Diamond Carat Weight

Commonly thought to refer to the actual size of a diamond, a carat is actually a standard unit of measure that defines the weight of a diamond. One carat is equivalent to 200 milligrams. Carat sizes are also expressed as “points”, with a one carat diamond equaling 100 points, a one-half carat diamond being 50 points, a three-quarter carat diamond being 75 points, and so on.diamond_size

Larger diamonds are much more rare than smaller ones. In fact. hundreds of tons of rock and ore must be processed to uncover a single one-carat gem quality diamond, and less than one percent of all women will ever own a one- carat or larger diamond.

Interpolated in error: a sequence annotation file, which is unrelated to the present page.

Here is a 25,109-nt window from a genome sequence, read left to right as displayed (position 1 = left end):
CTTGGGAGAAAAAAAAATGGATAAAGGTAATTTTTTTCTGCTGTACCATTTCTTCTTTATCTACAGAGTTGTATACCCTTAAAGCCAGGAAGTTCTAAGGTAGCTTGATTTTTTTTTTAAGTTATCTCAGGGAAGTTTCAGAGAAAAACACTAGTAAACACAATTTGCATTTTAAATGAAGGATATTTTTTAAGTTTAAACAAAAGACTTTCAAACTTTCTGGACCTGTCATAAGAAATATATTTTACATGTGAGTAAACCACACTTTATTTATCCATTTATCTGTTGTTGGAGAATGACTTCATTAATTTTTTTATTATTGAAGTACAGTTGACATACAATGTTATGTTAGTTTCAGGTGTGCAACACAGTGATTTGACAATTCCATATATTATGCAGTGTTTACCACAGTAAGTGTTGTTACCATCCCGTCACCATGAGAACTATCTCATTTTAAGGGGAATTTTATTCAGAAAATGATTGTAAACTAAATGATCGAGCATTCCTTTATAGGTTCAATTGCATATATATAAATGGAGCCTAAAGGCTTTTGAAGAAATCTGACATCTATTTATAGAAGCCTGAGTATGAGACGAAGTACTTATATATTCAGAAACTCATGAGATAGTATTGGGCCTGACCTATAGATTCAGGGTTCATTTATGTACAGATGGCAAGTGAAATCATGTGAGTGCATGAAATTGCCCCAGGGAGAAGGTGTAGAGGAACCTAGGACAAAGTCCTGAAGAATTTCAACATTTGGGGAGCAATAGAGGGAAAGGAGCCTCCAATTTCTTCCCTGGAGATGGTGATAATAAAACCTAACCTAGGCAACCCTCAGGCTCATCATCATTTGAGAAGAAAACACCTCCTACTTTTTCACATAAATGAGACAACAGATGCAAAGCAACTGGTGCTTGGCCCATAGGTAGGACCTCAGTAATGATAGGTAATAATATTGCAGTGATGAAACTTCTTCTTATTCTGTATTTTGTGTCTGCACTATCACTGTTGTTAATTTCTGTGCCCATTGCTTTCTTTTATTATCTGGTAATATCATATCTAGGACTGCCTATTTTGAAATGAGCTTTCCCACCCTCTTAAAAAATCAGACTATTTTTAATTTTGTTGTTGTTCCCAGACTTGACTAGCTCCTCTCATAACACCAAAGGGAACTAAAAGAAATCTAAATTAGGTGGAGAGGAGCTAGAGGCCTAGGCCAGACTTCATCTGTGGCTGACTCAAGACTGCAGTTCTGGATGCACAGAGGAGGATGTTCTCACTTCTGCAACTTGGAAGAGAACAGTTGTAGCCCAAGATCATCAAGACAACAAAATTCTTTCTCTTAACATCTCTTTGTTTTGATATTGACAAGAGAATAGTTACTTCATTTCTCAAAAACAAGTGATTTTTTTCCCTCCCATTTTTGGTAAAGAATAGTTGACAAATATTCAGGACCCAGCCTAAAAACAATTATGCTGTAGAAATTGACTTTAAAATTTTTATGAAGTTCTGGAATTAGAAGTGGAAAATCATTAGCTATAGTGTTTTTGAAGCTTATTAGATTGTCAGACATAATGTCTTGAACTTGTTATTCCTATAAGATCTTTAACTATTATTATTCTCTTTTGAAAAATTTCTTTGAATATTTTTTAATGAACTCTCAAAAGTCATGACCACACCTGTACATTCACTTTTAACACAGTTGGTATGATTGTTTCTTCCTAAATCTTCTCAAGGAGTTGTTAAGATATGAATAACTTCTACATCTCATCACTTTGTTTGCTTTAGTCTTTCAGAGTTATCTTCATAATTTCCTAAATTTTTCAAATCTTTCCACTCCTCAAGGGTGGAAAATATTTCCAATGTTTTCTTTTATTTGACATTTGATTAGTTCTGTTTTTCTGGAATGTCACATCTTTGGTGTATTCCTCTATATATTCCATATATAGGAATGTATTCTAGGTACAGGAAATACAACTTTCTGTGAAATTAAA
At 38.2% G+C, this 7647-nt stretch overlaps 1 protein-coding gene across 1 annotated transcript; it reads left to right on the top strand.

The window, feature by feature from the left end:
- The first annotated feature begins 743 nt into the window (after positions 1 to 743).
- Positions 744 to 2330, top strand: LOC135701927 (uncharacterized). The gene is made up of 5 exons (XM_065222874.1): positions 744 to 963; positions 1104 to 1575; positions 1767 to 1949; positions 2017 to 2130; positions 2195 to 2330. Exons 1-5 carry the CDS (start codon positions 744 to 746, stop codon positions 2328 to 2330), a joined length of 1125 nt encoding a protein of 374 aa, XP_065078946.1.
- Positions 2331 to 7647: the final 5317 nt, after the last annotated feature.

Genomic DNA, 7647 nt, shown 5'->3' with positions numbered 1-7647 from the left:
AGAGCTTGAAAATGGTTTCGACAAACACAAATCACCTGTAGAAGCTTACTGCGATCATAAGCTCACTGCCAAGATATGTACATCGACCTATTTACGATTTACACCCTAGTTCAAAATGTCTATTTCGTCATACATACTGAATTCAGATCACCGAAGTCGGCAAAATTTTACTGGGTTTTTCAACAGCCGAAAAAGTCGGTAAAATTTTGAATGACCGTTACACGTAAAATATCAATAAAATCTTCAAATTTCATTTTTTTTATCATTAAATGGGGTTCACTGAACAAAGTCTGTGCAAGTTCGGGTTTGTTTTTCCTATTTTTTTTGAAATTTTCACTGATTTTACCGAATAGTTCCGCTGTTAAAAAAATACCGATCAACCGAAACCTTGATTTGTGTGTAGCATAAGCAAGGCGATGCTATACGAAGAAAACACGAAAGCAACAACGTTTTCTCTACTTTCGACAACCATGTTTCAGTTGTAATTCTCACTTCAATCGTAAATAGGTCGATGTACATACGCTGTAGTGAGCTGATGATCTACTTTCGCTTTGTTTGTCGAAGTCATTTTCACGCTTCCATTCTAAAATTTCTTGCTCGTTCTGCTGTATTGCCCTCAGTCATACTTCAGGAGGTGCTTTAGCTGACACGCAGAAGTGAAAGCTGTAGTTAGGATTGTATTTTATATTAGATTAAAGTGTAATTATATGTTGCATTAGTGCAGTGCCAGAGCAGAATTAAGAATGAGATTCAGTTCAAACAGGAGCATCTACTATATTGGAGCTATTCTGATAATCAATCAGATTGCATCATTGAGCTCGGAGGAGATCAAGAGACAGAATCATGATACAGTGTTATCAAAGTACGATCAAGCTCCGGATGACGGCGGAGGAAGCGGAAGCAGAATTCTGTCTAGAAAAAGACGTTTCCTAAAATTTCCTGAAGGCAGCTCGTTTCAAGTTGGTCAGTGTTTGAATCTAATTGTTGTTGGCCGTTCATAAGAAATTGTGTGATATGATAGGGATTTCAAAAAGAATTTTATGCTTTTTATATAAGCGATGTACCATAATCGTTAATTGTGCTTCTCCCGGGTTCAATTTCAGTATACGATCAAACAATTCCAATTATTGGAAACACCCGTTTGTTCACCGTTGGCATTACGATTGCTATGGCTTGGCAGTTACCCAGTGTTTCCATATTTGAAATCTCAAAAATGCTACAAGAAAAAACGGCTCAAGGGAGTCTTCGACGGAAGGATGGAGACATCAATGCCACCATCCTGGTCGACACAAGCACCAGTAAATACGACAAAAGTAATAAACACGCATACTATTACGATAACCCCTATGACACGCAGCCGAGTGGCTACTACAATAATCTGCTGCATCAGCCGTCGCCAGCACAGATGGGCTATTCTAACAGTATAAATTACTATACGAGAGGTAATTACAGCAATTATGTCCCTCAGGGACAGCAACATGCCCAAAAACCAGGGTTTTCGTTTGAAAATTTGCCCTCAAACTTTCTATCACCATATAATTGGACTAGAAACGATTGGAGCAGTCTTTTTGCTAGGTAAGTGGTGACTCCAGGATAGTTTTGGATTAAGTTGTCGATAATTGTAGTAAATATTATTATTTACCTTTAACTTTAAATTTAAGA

Since a carat is a unit of measure and not size, two diamonds of the same carat weight may appear to be different sizes depending on how the diamond is cut. Some diamonds will have extra weight on the bottom part — or pavilion — of the stone, and therefore appear smaller. A premium cut Canadian diamond is perfectly cut, and will appear larger than many diamonds of a heavier carat weight.

Diamond Color

Although most people believe diamonds to be clear or colorless, the majority of diamonds are yellow, brown, and black. Most of those diamonds find their way into industrial purposes, (drill bits, saw blades, etc.) The rarest of all diamond colors are white (or colorless).

As prices of diamonds rise, the shift to diamonds with some body color increases. It is very common to find slightly brown (called “Top Light Browns”) or yellow diamonds in today’s jewelry. The whiter the diamond is, the more valuable the stone is.